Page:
1.21) reported higher levels of endorsement of cohabitation than did emerging
adult women (M = 3.39, SD = 1.17). Participant’s agreement with out-of-wed-
lock childbirth was assessed with a single item (“I would personally consider
having a child out-of-wedlock”) measured on a 6-point scale ranging from 1
(very strongly disagree) to 6 (very strongly agree). Preliminary analyses found
that, on average, emerging adult men (M = 2.24, SD = 1.23) and women (M =
2.13, SD = 1.20) hold similar views on this approach to family formation.
Carroll and colleagues (2007) have proposed that emerging adults develop
a marital horizon, or marriage philosophy, that comprises at least three inter-
connected factors—marital importance, desired marital timing, and criteria for
marriage readiness. Three items measured on a 6-point scale ranging from 1
(very strongly disagree) to 6 (very strongly agree) were used to measure par-
ticipants’ ideals for marriage in these three domains. One measured partici-
pants’ agreement to value statements regarding marital importance (“Being
married is a very important goal for me”), emerging adult men, M = 3.77,
SD = 1.31; emerging adult women, M = 3.44, SD = 1.35. The next assessed
participant’s desired age for marriage (“What is the ideal age (in years) for an
individual to get married?”), emerging adult men, M = 25.4 years old, SD =
2.12; emerging adult women, M = 24.8 years old, SD = 1.83. A third item
assessed desires for spousal independence in marital finances (“In marriage,
it is a good idea for each spouse to maintain control over his/her personal
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16 Journal of Adolescent Research
finances”), emerging adult men, M = 3.78, SD = 1.36; emerging adult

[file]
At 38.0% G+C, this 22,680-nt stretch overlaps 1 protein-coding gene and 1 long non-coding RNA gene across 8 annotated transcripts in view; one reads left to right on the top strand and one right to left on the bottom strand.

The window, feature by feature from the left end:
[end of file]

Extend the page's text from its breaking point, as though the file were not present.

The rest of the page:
women, M = 3.65, SD = 1.35. A three-item scale using the agreement
responses mentioned previously was used to measure participants’ degree
of child-centeredness, or positive appraisal of becoming a parent in the
future. The three items were “Having children is a very important goal for
me,” “Being a father and raising children is one of the most fulfilling expe-
riences a man can have,” and “Being a mother and raising children is one
of the most fulfilling experiences a woman can have.” Preliminary analyses
found that this scale had strong internal consistency (emerging adult men,
α=.86; emerging adult women, α=.84) and that, on average, emerging
adult men (M = 4.83, SD = 1.08) and emerging adult women (M = 4.89,
SD = .91) had similarly high levels of child-centeredness.
Results
The analyses for this study were conducted in a sequential format to test
the two research questions detailed previously. Because of historical gender
differences in the several variables measured—including average median
age at marriage, sexual behaviors, and substance use—analyses were run
separately for emerging adult men and women.
Question 1: What are the levels of acceptance and use of pornography among
emerging adults, and how do these patterns vary across age cohorts within this
developmental period?
Frequency levels of emerging adults’ acceptance and use of pornography
were calculated for men and women (see Table 1). These analyses revealed
that emerging adult men accepted and used pornography more frequently
than did emerging adult women, although these differences were more pro-
nounced in usage patterns. Two thirds (66.5%) of emerging adult men
reported that they agreed, at some level, that viewing pornography is
acceptable, whereas emerging adult women were evenly split (48.7% agree,
51.3% disagree) on whether viewing pornography was an acceptable way
to express one’s sexuality. With regard to actual usage rates of pornography,
87% of emerging adult men reported using pornography at some level, with
approximately one fifth reporting daily or every-other-day use (i.e., 3 to 5
times a week) and nearly half (48.4%) reporting a weekly or more frequent
use pattern. Women’s usage patterns were markedly different, with about
one third (31%) reporting pornography use at some level. However, the
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majority of emerging adult women using pornography reported a once a
month or less pattern of usage, and only 3.2% of women reported a use pat-
tern of weekly or more. An intriguing pattern surfaced when the data on
pornography acceptance were transposed on emerging adults’ reported
usage rates of pornography. For emerging adult men, approximately 1 in 5
reported that they used pornography but did not believe that it is an accept-
able behavior, whereas among emerging adult women, approximately 1 in